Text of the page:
Finding Gratitude @UUP 11-20-16

Thanksgiving is a time for gratitude, and I have found that over time the thing about life that I am most grateful for is laughter.  Laughter keeps us going I think.  It can call attention to some of the absurdities of life in a way that helps us cope when reality doesn’t live up to our expectations. And how often does that happen?  Even the Thanksgiving meal doesn’t always turn out perfectly.  Sometimes the pies are burnt, and sometimes the conversations around the table can be hurtful.  I know some of us may be facing awkward family situations over the holidays.  If that is true for you, please know that we are holding you and feel free to call a friend or your minister for emotional support, debriefing, or just to rant a bit.  Holidays can be hard.  There is always some sadness among the fun.  We miss people that have died, loneliness can be worse if we don’t have a family with which to share holidays.  So, all of you, if you have space at your table, invite someone who might be alone.  And if you are alone, and don’t want to be, call someone and offer to bake some pies.  If they are slightly burnt, who cares? Sometimes we have to work to create joy in our lives.  Put a stone in the pot, keep the faith, and we can find ways to be fed together.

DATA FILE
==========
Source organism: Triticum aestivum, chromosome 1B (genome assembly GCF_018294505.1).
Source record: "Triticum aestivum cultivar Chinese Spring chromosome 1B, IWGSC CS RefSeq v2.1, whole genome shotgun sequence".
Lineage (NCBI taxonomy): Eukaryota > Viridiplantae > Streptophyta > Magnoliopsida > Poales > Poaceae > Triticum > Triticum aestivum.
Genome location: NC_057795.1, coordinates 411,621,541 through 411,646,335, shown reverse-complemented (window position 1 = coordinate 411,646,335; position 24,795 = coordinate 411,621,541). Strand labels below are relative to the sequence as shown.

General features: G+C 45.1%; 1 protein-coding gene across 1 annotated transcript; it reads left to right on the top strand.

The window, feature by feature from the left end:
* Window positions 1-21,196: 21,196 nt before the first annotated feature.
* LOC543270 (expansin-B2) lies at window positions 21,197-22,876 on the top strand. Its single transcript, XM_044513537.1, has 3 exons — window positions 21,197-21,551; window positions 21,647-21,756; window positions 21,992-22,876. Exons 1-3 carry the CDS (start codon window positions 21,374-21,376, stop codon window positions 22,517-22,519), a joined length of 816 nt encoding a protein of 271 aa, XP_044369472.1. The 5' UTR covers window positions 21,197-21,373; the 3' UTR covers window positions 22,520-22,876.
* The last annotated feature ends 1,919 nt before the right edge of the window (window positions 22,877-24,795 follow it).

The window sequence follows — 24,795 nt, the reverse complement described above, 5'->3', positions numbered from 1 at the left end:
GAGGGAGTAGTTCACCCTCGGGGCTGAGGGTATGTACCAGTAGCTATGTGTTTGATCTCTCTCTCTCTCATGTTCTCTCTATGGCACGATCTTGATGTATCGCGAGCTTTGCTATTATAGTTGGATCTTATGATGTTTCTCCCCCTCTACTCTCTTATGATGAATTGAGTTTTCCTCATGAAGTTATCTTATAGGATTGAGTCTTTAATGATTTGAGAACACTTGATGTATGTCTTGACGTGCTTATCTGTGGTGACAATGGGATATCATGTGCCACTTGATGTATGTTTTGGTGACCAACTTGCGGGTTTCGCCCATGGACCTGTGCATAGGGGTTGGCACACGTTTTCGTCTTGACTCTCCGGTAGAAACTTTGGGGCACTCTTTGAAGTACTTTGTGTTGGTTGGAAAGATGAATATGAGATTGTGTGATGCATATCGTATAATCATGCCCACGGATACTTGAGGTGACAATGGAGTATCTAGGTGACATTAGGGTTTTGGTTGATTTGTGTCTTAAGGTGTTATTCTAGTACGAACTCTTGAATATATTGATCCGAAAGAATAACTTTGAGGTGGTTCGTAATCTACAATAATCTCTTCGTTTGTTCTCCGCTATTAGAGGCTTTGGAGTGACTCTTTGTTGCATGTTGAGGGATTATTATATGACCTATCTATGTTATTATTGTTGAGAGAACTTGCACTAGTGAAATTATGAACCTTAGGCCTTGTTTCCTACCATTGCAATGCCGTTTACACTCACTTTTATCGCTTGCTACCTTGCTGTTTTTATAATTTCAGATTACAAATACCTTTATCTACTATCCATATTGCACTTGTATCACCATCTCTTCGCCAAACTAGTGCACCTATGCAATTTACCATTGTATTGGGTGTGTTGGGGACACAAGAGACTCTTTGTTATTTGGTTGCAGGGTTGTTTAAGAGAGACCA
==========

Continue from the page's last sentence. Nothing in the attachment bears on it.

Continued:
We are taught to count our blessings, to cultivate gratitude.  This is a good thing in many ways, and it is part of the task of religious community to remind us to celebrate, to savor the good times, to appreciate beauty, to rest easy, and to simply let the love that surrounds us enter into our hearts and our souls.   When we are truly aware of all the gifts we have received, we can be filled with a sense of abundance, a sense of generosity.